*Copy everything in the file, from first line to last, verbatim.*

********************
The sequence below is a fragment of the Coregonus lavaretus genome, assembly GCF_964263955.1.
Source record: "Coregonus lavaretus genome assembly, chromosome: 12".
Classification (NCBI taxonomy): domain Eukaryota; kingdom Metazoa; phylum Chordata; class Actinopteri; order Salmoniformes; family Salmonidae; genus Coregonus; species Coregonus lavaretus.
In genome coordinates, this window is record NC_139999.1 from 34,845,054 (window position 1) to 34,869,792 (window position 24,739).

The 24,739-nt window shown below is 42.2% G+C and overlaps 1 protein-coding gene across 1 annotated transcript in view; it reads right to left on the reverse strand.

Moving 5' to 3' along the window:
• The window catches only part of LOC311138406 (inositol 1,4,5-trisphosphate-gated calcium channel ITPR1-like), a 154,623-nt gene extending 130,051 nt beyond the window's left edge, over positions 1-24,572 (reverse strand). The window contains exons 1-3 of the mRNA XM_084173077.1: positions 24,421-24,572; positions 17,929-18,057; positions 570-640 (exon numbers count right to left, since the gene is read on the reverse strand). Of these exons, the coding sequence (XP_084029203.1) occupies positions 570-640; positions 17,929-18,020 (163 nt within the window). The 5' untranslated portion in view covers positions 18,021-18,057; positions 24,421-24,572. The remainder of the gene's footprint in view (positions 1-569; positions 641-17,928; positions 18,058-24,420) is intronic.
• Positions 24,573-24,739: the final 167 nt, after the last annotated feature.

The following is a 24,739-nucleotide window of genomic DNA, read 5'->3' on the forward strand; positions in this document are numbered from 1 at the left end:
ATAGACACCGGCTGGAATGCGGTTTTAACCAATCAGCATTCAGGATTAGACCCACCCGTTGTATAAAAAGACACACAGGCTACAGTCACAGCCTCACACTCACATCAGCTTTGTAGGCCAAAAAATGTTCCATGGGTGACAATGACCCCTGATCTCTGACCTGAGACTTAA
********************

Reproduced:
The sequence below is a fragment of the Coregonus lavaretus genome, assembly GCF_964263955.1.
Source record: "Coregonus lavaretus genome assembly, chromosome: 12".
Classification (NCBI taxonomy): domain Eukaryota; kingdom Metazoa; phylum Chordata; class Actinopteri; order Salmoniformes; family Salmonidae; genus Coregonus; species Coregonus lavaretus.
In genome coordinates, this window is record NC_139999.1 from 34,845,054 (window position 1) to 34,869,792 (window position 24,739).

The 24,739-nt window shown below is 42.2% G+C and overlaps 1 protein-coding gene across 1 annotated transcript in view; it reads right to left on the reverse strand.

Moving 5' to 3' along the window:
• The window catches only part of LOC311138406 (inositol 1,4,5-trisphosphate-gated calcium channel ITPR1-like), a 154,623-nt gene extending 130,051 nt beyond the window's left edge, over positions 1-24,572 (reverse strand). The window contains exons 1-3 of the mRNA XM_084173077.1: positions 24,421-24,572; positions 17,929-18,057; positions 570-640 (exon numbers count right to left, since the gene is read on the reverse strand). Of these exons, the coding sequence (XP_084029203.1) occupies positions 570-640; positions 17,929-18,020 (163 nt within the window). The 5' untranslated portion in view covers positions 18,021-18,057; positions 24,421-24,572. The remainder of the gene's footprint in view (positions 1-569; positions 641-17,928; positions 18,058-24,420) is intronic.
• Positions 24,573-24,739: the final 167 nt, after the last annotated feature.

The following is a 24,739-nucleotide window of genomic DNA, read 5'->3' on the forward strand; positions in this document are numbered from 1 at the left end:
ATAGACACCGGCTGGAATGCGGTTTTAACCAATCAGCATTCAGGATTAGACCCACCCGTTGTATAAAAAGACACACAGGCTACAGTCACAGCCTCACACTCACATCAGCTTTGTAGGCCAAAAAATGTTCCATGGGTGACAATGACCCCTGATCTCTGACCTGAGACTTAA